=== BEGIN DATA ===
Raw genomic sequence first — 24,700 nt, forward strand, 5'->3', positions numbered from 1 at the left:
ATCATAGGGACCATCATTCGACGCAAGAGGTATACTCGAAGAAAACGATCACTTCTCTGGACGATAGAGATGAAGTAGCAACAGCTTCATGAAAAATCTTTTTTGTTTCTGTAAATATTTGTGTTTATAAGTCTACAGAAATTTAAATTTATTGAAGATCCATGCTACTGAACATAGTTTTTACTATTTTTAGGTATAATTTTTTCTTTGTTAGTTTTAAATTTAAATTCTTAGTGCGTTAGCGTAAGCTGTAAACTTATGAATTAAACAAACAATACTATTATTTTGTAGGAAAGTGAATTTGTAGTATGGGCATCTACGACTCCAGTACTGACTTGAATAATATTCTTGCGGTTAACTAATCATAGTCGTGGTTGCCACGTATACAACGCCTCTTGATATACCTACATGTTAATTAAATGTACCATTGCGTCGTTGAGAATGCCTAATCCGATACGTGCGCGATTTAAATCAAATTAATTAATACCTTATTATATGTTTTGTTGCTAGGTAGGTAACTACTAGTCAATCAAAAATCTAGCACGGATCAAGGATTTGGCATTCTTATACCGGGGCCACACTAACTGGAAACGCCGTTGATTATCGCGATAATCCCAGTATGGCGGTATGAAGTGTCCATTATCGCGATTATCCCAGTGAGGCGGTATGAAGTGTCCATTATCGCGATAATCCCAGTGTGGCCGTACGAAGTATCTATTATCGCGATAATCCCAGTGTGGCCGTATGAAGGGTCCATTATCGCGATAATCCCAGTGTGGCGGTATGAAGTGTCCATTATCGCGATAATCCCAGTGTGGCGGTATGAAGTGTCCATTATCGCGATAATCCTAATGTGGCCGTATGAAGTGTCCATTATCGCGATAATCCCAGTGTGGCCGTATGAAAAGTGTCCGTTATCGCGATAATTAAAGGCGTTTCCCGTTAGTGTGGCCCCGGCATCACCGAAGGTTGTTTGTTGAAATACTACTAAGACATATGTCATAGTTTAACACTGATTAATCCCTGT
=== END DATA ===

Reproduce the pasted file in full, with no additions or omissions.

Raw genomic sequence first — 24,700 nt, forward strand, 5'->3', positions numbered from 1 at the left:
ATCATAGGGACCATCATTCGACGCAAGAGGTATACTCGAAGAAAACGATCACTTCTCTGGACGATAGAGATGAAGTAGCAACAGCTTCATGAAAAATCTTTTTTGTTTCTGTAAATATTTGTGTTTATAAGTCTACAGAAATTTAAATTTATTGAAGATCCATGCTACTGAACATAGTTTTTACTATTTTTAGGTATAATTTTTTCTTTGTTAGTTTTAAATTTAAATTCTTAGTGCGTTAGCGTAAGCTGTAAACTTATGAATTAAACAAACAATACTATTATTTTGTAGGAAAGTGAATTTGTAGTATGGGCATCTACGACTCCAGTACTGACTTGAATAATATTCTTGCGGTTAACTAATCATAGTCGTGGTTGCCACGTATACAACGCCTCTTGATATACCTACATGTTAATTAAATGTACCATTGCGTCGTTGAGAATGCCTAATCCGATACGTGCGCGATTTAAATCAAATTAATTAATACCTTATTATATGTTTTGTTGCTAGGTAGGTAACTACTAGTCAATCAAAAATCTAGCACGGATCAAGGATTTGGCATTCTTATACCGGGGCCACACTAACTGGAAACGCCGTTGATTATCGCGATAATCCCAGTATGGCGGTATGAAGTGTCCATTATCGCGATTATCCCAGTGAGGCGGTATGAAGTGTCCATTATCGCGATAATCCCAGTGTGGCCGTACGAAGTATCTATTATCGCGATAATCCCAGTGTGGCCGTATGAAGGGTCCATTATCGCGATAATCCCAGTGTGGCGGTATGAAGTGTCCATTATCGCGATAATCCCAGTGTGGCGGTATGAAGTGTCCATTATCGCGATAATCCTAATGTGGCCGTATGAAGTGTCCATTATCGCGATAATCCCAGTGTGGCCGTATGAAAAGTGTCCGTTATCGCGATAATTAAAGGCGTTTCCCGTTAGTGTGGCCCCGGCATCACCGAAGGTTGTTTGTTGAAATACTACTAAGACATATGTCATAGTTTAACACTGATTAATCCCTGT